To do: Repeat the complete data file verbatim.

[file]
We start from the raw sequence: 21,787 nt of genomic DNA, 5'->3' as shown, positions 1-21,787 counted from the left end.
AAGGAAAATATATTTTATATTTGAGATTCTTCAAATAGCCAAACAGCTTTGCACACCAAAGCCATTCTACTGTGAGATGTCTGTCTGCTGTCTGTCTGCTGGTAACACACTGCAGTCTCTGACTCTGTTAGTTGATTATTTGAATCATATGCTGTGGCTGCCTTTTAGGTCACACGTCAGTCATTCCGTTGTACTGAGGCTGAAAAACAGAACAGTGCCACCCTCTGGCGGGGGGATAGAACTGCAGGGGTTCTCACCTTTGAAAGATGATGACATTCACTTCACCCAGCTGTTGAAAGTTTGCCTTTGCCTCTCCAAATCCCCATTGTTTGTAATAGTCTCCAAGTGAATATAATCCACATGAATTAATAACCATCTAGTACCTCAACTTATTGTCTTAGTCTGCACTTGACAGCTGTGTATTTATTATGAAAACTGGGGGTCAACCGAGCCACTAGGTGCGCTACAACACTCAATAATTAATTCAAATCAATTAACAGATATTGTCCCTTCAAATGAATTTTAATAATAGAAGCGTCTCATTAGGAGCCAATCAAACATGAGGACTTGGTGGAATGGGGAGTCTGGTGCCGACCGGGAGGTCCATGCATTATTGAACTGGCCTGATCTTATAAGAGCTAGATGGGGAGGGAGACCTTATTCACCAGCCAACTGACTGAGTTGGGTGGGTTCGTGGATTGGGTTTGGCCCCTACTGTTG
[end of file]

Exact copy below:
We start from the raw sequence: 21,787 nt of genomic DNA, 5'->3' as shown, positions 1-21,787 counted from the left end.
AAGGAAAATATATTTTATATTTGAGATTCTTCAAATAGCCAAACAGCTTTGCACACCAAAGCCATTCTACTGTGAGATGTCTGTCTGCTGTCTGTCTGCTGGTAACACACTGCAGTCTCTGACTCTGTTAGTTGATTATTTGAATCATATGCTGTGGCTGCCTTTTAGGTCACACGTCAGTCATTCCGTTGTACTGAGGCTGAAAAACAGAACAGTGCCACCCTCTGGCGGGGGGATAGAACTGCAGGGGTTCTCACCTTTGAAAGATGATGACATTCACTTCACCCAGCTGTTGAAAGTTTGCCTTTGCCTCTCCAAATCCCCATTGTTTGTAATAGTCTCCAAGTGAATATAATCCACATGAATTAATAACCATCTAGTACCTCAACTTATTGTCTTAGTCTGCACTTGACAGCTGTGTATTTATTATGAAAACTGGGGGTCAACCGAGCCACTAGGTGCGCTACAACACTCAATAATTAATTCAAATCAATTAACAGATATTGTCCCTTCAAATGAATTTTAATAATAGAAGCGTCTCATTAGGAGCCAATCAAACATGAGGACTTGGTGGAATGGGGAGTCTGGTGCCGACCGGGAGGTCCATGCATTATTGAACTGGCCTGATCTTATAAGAGCTAGATGGGGAGGGAGACCTTATTCACCAGCCAACTGACTGAGTTGGGTGGGTTCGTGGATTGGGTTTGGCCCCTACTGTTG